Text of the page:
Wednesday, September 24, 2014

One example of test-driven development in Python

Function or method is the most basic unit in Python programming. Test-driven development is a key for a developer to assure the code quality of those units. In his book, Harry Percival illustrated a few great examples about how to use TDD with Python and Django. It seems that for web development, TDD including unit testing and integration testing is the cornerstone for every success. For data analysis, coding mostly relies on built-in packages instead large framework like Django, which makes TDD easier. In my opnion, TDD in data analysis could have three steps.
  • Step 1: requirement analysis
    Before writing any code for data analysis, the programmer should seriously ask the customer or himself about the requirements.
    • What are the input parameter?
    • what if the input data doesn’t fit the assumptions?
    • What is the purpose of this funtction or method? what are the desired outputs?
  • For example, there is a recent coding challenge called Maximum Product Subarray.
      > Find the contiguous subarray within an array (containing at least one number) which has the largest product.
      For example, given the array [2,3,-2,4],
      the contiguous subarray [2,3] has the largest product = 6.
    
  • OK, understanding this question is quite straight-forward. Given a array(or a list in Python), you return the integer that is the maximum product from a continuous subarry out of the input array.
      def maxProduct(A):
          """ A function to find the maximum product value for a continuous subarray.
          :param A: an array or list
          :type A: list
          """
          if A is None or not isinstance(A, list):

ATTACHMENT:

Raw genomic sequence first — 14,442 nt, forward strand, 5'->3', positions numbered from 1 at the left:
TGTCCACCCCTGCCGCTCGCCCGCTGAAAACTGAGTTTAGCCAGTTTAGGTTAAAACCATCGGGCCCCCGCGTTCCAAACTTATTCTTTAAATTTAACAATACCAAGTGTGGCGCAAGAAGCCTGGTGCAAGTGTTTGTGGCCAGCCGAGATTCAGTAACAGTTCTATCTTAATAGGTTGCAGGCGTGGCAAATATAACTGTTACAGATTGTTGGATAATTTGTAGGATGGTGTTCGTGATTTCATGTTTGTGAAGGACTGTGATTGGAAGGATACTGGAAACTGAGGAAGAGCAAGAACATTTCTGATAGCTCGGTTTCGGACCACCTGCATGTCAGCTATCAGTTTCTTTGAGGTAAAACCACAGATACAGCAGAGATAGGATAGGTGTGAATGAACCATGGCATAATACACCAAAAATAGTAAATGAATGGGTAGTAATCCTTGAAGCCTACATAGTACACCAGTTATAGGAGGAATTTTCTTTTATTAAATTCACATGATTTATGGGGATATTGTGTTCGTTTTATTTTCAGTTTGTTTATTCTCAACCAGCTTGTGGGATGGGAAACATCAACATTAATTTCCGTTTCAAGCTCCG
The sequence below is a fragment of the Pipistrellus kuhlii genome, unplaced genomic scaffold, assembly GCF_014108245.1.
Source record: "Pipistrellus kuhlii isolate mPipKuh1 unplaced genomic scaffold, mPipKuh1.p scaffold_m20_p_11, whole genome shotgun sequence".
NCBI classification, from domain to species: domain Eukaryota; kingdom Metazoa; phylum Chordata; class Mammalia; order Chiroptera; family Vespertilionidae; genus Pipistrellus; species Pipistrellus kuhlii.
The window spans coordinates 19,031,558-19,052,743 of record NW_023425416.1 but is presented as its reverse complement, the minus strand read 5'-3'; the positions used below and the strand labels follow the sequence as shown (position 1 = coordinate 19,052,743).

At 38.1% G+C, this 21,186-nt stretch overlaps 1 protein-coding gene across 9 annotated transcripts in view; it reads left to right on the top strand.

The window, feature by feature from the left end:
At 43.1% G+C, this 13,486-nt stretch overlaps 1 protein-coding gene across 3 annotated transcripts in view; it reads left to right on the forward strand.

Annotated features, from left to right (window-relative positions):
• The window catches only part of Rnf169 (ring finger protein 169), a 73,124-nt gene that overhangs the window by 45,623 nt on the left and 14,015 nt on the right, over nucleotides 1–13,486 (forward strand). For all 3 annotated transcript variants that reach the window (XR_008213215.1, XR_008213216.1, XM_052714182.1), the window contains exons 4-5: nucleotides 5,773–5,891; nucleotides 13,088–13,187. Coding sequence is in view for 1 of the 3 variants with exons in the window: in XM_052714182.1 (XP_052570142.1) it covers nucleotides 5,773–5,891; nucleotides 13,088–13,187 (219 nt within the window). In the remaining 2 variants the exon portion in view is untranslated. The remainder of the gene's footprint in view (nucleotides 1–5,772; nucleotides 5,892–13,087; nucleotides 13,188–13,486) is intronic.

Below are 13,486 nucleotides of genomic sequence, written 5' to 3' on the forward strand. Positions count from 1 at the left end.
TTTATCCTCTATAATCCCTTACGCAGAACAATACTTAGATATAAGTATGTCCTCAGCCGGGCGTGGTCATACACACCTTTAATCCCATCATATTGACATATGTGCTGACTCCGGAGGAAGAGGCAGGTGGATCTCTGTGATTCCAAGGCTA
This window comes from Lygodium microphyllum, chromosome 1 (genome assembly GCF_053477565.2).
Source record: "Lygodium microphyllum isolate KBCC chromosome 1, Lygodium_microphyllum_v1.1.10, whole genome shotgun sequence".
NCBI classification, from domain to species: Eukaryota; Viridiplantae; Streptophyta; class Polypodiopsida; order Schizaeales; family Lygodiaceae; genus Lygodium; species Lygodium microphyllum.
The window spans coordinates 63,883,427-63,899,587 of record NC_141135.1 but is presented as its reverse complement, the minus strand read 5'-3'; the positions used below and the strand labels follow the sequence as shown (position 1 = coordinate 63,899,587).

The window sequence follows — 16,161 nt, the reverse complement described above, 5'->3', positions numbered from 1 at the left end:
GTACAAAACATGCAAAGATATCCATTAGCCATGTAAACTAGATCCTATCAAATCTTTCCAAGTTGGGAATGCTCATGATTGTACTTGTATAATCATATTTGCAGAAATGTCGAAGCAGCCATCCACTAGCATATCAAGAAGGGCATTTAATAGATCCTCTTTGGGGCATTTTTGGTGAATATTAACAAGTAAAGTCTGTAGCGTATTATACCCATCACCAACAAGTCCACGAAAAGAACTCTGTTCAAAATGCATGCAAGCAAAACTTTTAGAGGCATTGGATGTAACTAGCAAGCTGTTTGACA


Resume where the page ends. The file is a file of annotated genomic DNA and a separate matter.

return None
          if len(A) == 1:
              return A[0]
          pass
    
    • A production version of the codes above should be more like:
      class FunctionInputError(Exception):
        pass
      
      def maxProduct(A):
        """ A function to find the maximum product value for a continuous subarray.
        :param A: an array or list
        :type A: list
        """
        if A is None or not isinstance(A, list):
            raise FunctionInputError('must give a list as input')
        if len(A) == 1:
            return A[0]
        pass
      
  • Step 2: write test cases
    Given not a single line of logic codes has been writen yet, I call the current step as black-box testing, which means that I want this funtion to fail every test cases. Python has a built-in module doctest, which allows embedding the test cases within the docstring. I write six test cases, run the psedu-function below and arbitrarily specify the result to be -1. As expected, it fails all the six test cases with horrible red warnings under the Python shell. That is a good thing: it proves that the testing works.
      import doctest
      def maxProduct(A):
          """ A function to find the maximum product value for a continuous subarray.
          :param A: an array or list
          :type A: list